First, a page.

After we voted to reject the NCDOT proposal on April 21, 2009, and passed a resolution in favor of doing only the bike lane and sidewalk improvements, DOT came back to us with three scenarios, and told us we had to pick one.  One was their original plan, which we had rejected.  The second was to pursue our plan of only adding bike lanes and sidewalks, which meant, according to DOT, that our funding that was in the DOT “road” budget would disappear and we would have to apply through the meagerly funded “bike-ped” fund, which meant our preferred project would have to start all over in the budget process and would most likely be many years away.  The third option was to have DOT build the project with the two lanes, three lanes (appropriate turn lanes), and roundabout, but with a catch:  under this option, after completion, Carrboro would have to take over ownership, maintenance and further improvements of  the nearly one mile section of Smith Level Road where the four-lanes would not be constructed.  In other words, this state road would be turned over to the Town, an unprecedented move by the DOT.   

 At our BOA meeting on June 2, 2009, we discussed these options, and rejected all three.  Instead, we adopted a fourth option, to ask DOT to keep our funding in place while we talked with persons in upper level administration and policy levels at DOT about our concerns with the proporsed DOT project, one which we feel encourages increased use of automobiles instead of encouraging other means of transportation.  We do not feel that we should be penalized for encouraging alternative transportation behavior, and we believe this is what our citizens prefer, and what will be best for our region (indeed, for most municipalities) in the coming years as we try to reduce our carbon footprint.  Here is a story from The Carrboro Citizen recapping our conversation that evening:

 One point I made during the meeting was that rather than call it a fourth option, we could simply say we prefer the third option, minus the attempt by DOT to push the financial burden of this road onto us.  I find it disingenuous that DOT would even present this option; it obviously is a reflection of the current economic condition of the state.  When I asked under what rationale they proposed passing this continuing cost on to us, the answer I received was in part that a new environmental study would have to be done.

I also find it interesting that supposedly, the type of project we are asking for cannot be built with “road” funds, but that DOT is offering to build that very project with “road” funds, with the financial caveat.  Well, we want it without the caveat.

The saga about proposed improvements to Smith Level Road goes back over twenty years.  During the April 21, 2009 BOA meeting when we discussed Smith Level Road, a timeline of the back and forth with NCDOT was presented to educate those of us who have not been in Carrboro for this entire time.  To sum, the current status of the road is this:  DOT is ready to spend money on improvements to Smith Level Road, and has presented a plan to Carrboro which has been met with much disagreement.   Although the plan does include bike lanes and sidewalks (in the early years, DOT did not include these, so some advancement has been made), the plan starts with a four lane connection from 15-501 onto Smith Level Road for almost a mile.  It then crests on a hill where the road turns into a combination of three lanes and two lanes.  It then continues with a roundabout in front of Carrboro High School, past Ray Road, where the proposed improvements end.   Here is a story from The Daily Tar Heel about the evening that the BOA discussed the proposal by DOT on April 21, 2009:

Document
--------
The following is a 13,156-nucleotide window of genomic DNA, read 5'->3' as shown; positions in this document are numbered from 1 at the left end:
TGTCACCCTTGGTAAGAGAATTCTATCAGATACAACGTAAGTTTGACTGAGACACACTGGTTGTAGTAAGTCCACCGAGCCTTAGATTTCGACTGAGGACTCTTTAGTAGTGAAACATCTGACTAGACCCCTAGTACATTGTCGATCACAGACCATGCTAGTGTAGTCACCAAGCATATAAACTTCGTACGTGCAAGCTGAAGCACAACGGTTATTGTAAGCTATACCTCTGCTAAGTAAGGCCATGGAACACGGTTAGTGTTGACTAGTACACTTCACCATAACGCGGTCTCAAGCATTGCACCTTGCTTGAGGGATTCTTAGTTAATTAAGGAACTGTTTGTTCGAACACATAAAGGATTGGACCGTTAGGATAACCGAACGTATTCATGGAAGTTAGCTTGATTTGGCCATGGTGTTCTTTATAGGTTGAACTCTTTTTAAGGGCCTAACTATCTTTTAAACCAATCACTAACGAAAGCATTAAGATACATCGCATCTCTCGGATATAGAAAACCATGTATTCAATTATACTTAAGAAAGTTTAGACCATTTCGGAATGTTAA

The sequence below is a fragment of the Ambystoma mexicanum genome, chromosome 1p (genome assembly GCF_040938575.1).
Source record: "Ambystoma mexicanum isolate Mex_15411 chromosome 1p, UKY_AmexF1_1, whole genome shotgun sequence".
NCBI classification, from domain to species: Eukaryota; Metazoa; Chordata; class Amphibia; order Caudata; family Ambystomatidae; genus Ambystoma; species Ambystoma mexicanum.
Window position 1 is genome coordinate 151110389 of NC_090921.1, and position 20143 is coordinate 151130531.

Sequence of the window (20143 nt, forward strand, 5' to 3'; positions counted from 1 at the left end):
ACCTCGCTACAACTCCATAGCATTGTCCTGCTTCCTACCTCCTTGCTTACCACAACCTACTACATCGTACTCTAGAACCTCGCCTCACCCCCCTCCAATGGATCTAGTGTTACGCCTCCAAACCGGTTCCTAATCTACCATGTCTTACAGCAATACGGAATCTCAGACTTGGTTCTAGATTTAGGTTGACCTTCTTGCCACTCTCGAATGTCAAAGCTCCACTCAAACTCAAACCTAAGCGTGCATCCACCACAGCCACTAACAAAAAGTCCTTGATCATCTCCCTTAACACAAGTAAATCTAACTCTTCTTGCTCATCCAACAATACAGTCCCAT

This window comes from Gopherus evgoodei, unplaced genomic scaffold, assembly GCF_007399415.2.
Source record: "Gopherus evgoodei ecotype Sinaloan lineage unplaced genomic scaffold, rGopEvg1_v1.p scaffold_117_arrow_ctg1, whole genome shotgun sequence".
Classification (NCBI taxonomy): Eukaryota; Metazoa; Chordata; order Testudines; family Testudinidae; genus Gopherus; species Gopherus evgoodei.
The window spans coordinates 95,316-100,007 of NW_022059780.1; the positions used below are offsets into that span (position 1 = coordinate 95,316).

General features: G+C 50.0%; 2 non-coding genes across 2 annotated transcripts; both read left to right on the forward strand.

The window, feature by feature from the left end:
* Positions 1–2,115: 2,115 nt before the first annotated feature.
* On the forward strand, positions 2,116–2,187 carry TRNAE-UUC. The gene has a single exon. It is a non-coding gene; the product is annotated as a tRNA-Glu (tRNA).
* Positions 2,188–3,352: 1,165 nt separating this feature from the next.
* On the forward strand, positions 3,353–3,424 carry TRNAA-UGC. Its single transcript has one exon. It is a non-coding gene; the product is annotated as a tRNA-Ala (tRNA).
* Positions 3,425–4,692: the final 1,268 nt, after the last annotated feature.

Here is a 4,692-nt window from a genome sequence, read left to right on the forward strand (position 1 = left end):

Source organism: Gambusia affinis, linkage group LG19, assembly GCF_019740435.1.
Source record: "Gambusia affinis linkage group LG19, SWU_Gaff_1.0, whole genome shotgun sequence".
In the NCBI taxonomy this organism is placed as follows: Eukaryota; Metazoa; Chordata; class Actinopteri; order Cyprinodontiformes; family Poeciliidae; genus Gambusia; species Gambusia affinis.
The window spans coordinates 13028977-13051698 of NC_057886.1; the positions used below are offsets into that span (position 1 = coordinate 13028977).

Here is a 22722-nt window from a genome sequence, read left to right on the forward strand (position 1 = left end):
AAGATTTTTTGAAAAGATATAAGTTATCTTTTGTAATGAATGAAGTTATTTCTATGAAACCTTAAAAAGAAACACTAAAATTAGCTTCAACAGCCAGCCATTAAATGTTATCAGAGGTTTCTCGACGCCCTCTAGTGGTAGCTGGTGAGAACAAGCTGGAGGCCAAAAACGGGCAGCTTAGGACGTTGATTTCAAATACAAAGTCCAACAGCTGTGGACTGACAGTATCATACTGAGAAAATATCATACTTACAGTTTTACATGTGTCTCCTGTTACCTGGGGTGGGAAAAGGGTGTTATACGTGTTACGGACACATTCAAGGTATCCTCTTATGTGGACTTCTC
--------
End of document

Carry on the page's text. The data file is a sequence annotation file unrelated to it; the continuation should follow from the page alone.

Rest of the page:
In my view, the worst part about the proposal is the four lane section off of 15-501.  Admittedly, that area is not the most attractive now, but this would set the stage to encourage massive automobile use down this road.  The rest of the road improvements, which vary from two lanes to three lanes where turn lanes are suggested, are acceptable to me.  I have not heard enough about the roundabout to decide how I feel about this, although I will say that I drive through the roundabout at the end of Old Erwin Road in Durham every day and can tell how it has improved traffic safety at that intersection.  I know our citizens have concerns about the proposed roundabout on Smith Level Road because they are worried that it might actually be more unsafe for children walking to the high school.

 After discussion, the BOA voted 6-1 to reject the plan, and to instead ask DOT to improve Smith Level Road with bike lanes and sidewalks.  Mayor Mark Chilton voted in favor of the plan, acknowledging that while it was not the total preferred plan, being able to get the bike lanes and sidewalks would be a marked improvement over the current unsafe conditions.  Speaking for myself, I understood and agreed somewhat with the rationale of Mark’s argument, but decided ultimately to vote with the rest of the BOA to try to get what we wanted.